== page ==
"At least it can't get any worse?" That is what many England supporters will have glumly pondered to themselves as their European Championship 2016 adventure came to a humiliating end exactly three months ago. A last 16 elimination to minnows Iceland sent home a Three Lions side devoid of verve and enthusiasm after a performance that highlighted the delicate psyche of the English footballer more definitively than ever before. And it was nothing more than they deserved.
That 2-1 defeat to a country with a population the size of Leicester was regarded as the darkest defeat since the shock loss to USA at the 1950 World Cup. No doubt, England will suffer more sobering defeats; it's part of the culture of the team and grimly, seems always will be.
Disappointment on the pitch has become par for the course. But the latest stink emanating from what must now surely be regarded as the longest running joke in international football is different. Sam Allardyce is gone just 67 days into his tenure in the wake of a newspaper investigation which claimed he offered his advice on how to "get around" transfer rules in this country, among other things. The dream he waited over a decade for turned into a nightmare. His vision of resetting how the minds of England players work in major tournaments and lifting the perennial sense of trepidation around the national team is dead in the water. His reign will now forever be a footnote in the history books and a jammy question on the pub quiz machine.
The castigation of England's footballers, by both the press and the public, is routine. With the national team so seemingly detached from reality, the calls for a stern hand to bring a generation of over-paid players crashing back to earth grew louder than ever after Iceland. For so many, Allardyce fit the bill; as traditional as they come, but still relevant in the consistently evolving game. When he was officially handed the reins in July, he told reporters, beaming: "I am extremely honoured to be appointed England manager especially as it is no secret that this is the role I have always wanted," he said. "For me, it is absolutely the best job in English football."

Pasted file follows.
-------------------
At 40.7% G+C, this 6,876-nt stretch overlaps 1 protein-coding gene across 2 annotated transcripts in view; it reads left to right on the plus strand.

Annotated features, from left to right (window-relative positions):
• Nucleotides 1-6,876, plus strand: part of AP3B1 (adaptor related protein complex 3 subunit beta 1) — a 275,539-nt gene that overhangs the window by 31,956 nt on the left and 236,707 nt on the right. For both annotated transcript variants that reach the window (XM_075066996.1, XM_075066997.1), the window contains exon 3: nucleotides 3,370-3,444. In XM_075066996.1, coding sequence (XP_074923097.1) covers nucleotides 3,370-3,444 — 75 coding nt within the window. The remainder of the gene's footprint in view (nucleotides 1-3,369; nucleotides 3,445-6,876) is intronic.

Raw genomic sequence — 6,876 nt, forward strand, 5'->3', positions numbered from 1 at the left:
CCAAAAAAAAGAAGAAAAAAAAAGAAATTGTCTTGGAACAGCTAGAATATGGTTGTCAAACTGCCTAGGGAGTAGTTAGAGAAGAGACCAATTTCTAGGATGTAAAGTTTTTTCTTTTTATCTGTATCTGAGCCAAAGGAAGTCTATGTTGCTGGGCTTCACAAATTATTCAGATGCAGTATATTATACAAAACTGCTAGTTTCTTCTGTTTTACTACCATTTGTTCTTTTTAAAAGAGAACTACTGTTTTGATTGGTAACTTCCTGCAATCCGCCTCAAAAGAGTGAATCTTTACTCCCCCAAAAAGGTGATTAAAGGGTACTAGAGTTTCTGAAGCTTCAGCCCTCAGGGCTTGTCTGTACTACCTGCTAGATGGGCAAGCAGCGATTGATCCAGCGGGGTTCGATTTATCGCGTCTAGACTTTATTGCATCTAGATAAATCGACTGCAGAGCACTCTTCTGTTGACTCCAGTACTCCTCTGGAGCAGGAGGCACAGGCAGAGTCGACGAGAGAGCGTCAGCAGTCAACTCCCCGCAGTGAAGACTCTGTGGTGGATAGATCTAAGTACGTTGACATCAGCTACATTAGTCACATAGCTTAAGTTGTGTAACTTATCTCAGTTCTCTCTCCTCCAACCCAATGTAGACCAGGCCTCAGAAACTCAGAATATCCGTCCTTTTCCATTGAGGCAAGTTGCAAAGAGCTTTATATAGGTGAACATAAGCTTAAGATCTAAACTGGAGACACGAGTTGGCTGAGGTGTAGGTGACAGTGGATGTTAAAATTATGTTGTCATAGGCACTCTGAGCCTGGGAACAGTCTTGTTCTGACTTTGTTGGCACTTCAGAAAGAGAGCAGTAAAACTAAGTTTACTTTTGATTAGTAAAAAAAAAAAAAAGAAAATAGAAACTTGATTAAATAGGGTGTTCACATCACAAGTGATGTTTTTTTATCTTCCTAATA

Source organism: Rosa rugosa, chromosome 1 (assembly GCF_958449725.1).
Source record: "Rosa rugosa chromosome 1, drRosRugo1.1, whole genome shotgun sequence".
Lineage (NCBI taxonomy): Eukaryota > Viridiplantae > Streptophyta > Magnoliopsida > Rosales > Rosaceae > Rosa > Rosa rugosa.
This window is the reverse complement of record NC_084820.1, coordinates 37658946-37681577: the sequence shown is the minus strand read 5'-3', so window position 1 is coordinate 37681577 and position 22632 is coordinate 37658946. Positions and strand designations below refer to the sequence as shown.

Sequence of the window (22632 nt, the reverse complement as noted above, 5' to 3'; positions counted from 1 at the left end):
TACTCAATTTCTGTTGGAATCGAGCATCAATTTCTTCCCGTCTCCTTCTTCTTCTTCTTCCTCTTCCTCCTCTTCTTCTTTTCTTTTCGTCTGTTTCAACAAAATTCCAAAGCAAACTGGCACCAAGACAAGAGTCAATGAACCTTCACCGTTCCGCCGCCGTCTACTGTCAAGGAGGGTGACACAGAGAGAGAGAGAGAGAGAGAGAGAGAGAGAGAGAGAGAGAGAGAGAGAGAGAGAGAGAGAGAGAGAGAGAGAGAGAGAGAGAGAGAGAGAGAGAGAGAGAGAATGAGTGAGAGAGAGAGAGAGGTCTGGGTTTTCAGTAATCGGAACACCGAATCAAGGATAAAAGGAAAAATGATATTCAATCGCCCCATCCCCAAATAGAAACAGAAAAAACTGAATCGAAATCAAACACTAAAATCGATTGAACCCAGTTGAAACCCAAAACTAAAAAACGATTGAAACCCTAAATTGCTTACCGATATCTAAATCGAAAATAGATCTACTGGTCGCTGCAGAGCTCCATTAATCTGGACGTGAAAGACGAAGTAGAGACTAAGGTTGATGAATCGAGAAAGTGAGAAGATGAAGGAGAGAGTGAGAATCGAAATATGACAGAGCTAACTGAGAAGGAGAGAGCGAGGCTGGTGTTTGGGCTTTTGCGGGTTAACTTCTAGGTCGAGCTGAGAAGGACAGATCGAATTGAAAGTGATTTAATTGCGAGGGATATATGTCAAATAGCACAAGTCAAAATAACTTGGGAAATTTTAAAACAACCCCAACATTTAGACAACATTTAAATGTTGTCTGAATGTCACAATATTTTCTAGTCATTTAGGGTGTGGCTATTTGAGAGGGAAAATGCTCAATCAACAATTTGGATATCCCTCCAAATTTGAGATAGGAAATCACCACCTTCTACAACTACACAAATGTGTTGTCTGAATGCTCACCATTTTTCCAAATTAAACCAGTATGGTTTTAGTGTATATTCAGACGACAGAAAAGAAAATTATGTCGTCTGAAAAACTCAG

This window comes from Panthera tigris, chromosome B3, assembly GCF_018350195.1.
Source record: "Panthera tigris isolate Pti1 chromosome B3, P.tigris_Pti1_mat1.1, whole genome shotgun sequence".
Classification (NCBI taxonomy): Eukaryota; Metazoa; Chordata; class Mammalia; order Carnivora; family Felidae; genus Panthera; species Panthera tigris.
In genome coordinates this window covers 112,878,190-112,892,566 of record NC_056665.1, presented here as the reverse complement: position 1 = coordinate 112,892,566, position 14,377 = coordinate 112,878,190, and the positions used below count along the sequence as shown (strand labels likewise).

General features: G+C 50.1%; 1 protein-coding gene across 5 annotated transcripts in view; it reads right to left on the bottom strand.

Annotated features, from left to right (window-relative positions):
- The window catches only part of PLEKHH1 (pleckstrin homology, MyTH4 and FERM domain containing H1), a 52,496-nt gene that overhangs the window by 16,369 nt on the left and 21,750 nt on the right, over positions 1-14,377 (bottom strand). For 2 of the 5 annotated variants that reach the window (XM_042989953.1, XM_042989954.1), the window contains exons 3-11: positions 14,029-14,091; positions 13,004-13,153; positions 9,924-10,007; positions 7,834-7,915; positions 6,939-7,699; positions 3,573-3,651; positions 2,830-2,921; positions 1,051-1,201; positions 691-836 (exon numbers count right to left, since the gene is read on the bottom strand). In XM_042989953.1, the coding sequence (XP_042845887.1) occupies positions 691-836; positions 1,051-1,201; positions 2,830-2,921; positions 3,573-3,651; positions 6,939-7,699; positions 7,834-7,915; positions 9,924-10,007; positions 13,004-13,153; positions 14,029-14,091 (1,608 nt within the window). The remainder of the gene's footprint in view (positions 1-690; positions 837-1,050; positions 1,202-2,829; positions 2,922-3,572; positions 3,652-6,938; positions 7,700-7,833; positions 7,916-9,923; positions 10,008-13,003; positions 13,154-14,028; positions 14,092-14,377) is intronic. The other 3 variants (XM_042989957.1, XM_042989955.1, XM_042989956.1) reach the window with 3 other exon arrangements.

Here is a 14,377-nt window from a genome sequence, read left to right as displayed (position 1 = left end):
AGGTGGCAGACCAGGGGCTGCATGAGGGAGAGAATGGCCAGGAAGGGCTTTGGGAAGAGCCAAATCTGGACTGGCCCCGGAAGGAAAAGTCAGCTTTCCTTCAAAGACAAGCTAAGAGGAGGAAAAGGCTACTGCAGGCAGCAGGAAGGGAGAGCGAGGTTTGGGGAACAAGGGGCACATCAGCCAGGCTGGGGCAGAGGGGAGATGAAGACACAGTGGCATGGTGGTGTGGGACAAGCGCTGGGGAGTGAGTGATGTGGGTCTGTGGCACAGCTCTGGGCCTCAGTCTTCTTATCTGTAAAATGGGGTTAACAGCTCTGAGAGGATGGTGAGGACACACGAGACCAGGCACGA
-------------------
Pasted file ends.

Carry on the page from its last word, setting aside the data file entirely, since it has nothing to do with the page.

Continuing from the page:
Appointing Allardyce was a decision that sung let's get back to basics. A relentlessly traditional manager in the modern game, attempting to restore pride to a team that offered none. It was the job he had been dreaming of and there was no reason not to believe him. That makes the situation as it is now so incomprehensibly ridiculous.
Logging onto the FA's official website you can find a message loudly signing the virtues of 'England DNA.' While some of it might come off as empty rhetoric, the message of football's oldest governing body has to be acknowledged. Allardyce has either laughed and flagrantly ignored it, or failed to grasp it. It's difficult to determine which is worse.
Perhaps Allardyce's past controversies - when he was accused of accepting transfer bung payments in a 2006 edition of Panorama, for example - should have been underlined more prominently during the process that eventually saw him appointed England boss. Or maybe, giving the benefit of the doubt to someone finally living a career dream was seen as a risk worth taking. Monday's revelations in The Daily Telegraph appear to have proved nothing changed with Big Sam once he had the job he so desperately yearned for.
A reign lasting just one game has set England back far further than when their players limped off the pitch in Nice on that June evening at Euro 2016. Put quite simply, the mess is bigger than it's ever been before. The level of misjudgement from a manager already aware of the risks of a probing press and his advisors is staggering and while the FA have reacted swiftly in cutting ties with him, they cannot be without blame either. Collectively, it leaves English football in a stinking mire with a fix more out of reach than ever.